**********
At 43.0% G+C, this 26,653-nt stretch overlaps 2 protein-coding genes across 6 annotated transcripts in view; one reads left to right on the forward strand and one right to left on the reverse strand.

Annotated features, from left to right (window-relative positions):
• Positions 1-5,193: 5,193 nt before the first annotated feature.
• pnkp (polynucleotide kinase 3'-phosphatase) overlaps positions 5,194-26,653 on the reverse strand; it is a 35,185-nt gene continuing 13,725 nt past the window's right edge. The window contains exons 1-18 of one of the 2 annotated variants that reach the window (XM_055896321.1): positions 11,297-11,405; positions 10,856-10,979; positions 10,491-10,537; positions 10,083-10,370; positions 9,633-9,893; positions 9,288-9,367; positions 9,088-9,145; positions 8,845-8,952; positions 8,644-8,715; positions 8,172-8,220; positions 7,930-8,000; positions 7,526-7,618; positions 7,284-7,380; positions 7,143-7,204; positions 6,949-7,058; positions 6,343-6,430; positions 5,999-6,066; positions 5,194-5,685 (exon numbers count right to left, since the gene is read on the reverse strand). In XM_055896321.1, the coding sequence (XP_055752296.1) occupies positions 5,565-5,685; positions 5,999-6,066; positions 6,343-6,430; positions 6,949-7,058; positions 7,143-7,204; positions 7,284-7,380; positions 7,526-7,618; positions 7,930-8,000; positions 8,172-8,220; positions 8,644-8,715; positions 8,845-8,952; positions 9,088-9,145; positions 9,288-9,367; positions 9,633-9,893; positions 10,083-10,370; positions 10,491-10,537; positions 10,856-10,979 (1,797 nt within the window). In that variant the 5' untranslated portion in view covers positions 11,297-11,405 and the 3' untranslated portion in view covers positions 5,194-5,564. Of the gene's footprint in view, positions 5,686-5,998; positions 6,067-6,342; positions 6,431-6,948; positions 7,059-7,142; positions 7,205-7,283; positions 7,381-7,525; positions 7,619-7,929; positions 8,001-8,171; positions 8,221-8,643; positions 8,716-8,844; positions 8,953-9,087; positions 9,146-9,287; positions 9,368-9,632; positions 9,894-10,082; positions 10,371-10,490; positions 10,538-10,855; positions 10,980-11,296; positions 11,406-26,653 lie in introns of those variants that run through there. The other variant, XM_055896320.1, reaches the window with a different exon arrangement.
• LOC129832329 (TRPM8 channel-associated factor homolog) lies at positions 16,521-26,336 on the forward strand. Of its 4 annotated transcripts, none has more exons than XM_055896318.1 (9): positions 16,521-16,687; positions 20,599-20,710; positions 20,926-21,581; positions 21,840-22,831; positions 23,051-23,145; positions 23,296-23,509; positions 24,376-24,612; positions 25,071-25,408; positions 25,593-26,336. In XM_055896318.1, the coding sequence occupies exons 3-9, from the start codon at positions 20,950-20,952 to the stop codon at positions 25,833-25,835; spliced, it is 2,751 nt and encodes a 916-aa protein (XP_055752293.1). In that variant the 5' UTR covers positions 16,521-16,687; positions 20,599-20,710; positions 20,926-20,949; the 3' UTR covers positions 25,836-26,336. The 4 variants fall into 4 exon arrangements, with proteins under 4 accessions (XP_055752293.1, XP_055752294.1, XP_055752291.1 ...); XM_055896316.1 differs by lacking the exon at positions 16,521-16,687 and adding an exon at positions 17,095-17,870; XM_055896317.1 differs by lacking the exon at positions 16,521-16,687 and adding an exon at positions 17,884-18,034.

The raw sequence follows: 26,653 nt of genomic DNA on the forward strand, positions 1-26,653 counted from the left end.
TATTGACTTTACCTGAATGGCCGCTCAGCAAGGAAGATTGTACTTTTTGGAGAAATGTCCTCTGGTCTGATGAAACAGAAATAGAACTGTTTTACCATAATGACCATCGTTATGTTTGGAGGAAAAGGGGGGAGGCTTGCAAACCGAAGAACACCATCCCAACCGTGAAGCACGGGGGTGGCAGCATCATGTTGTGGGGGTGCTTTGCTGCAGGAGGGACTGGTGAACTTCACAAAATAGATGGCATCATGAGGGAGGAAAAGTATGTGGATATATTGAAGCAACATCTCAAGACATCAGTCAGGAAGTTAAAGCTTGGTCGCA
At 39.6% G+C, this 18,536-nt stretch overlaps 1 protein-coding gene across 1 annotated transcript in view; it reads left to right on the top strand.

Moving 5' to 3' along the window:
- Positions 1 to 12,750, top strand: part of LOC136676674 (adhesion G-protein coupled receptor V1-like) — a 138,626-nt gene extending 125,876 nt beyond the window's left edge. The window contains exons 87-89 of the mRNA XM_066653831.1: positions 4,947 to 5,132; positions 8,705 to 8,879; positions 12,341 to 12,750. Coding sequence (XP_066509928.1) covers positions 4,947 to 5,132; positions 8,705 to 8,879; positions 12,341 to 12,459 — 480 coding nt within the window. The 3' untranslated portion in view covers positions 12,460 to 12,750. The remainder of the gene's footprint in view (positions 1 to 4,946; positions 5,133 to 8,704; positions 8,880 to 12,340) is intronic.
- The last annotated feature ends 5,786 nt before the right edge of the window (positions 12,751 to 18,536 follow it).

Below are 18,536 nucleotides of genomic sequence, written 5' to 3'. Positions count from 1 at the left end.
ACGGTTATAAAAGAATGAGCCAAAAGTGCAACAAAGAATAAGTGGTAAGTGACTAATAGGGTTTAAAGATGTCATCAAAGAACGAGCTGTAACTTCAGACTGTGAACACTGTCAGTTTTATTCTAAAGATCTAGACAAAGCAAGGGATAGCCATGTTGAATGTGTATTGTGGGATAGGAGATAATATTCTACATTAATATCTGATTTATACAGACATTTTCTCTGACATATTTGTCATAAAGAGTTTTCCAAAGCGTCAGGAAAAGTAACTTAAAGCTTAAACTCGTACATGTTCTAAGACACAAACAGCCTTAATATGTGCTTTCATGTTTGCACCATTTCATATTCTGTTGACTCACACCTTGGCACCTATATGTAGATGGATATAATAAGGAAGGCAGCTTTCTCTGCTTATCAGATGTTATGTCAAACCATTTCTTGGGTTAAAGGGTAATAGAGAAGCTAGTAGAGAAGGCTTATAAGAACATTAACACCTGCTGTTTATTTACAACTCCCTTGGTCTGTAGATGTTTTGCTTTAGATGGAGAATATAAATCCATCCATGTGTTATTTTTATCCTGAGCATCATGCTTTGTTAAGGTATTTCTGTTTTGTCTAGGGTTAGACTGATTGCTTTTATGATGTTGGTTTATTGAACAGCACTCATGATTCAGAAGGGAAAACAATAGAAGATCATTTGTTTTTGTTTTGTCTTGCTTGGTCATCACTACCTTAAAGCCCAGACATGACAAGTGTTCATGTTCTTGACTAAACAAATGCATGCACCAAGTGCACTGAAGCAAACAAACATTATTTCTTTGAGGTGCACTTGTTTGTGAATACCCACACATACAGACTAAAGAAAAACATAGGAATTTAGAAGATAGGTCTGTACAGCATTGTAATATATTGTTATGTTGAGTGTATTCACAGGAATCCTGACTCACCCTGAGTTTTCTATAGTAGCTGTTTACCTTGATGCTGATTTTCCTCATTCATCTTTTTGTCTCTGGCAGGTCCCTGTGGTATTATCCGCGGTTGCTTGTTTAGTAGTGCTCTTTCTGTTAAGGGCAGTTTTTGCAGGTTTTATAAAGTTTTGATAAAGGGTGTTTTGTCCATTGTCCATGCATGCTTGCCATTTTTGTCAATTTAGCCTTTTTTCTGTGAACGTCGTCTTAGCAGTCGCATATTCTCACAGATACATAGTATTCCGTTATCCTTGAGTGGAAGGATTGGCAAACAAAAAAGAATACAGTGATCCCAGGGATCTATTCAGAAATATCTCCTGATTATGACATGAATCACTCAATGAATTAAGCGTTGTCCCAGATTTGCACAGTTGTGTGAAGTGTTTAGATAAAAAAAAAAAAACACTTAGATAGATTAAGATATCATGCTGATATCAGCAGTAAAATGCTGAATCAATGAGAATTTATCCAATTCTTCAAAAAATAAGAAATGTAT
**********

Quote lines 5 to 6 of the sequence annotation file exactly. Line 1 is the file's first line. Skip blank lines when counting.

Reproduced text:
• LOC129832329 (TRPM8 channel-associated factor homolog) lies at positions 16,521-26,336 on the forward strand. Of its 4 annotated transcripts, none has more exons than XM_055896318.1 (9): positions 16,521-16,687; positions 20,599-20,710; positions 20,926-21,581; positions 21,840-22,831; positions 23,051-23,145; positions 23,296-23,509; positions 24,376-24,612; positions 25,071-25,408; positions 25,593-26,336. In XM_055896318.1, the coding sequence occupies exons 3-9, from the start codon at positions 20,950-20,952 to the stop codon at positions 25,833-25,835; spliced, it is 2,751 nt and encodes a 916-aa protein (XP_055752293.1). In that variant the 5' UTR covers positions 16,521-16,687; positions 20,599-20,710; positions 20,926-20,949; the 3' UTR covers positions 25,836-26,336. The 4 variants fall into 4 exon arrangements, with proteins under 4 accessions (XP_055752293.1, XP_055752294.1, XP_055752291.1 ...); XM_055896316.1 differs by lacking the exon at positions 16,521-16,687 and adding an exon at positions 17,095-17,870; XM_055896317.1 differs by lacking the exon at positions 16,521-16,687 and adding an exon at positions 17,884-18,034.

The raw sequence follows: 26,653 nt of genomic DNA on the forward strand, positions 1-26,653 counted from the left end.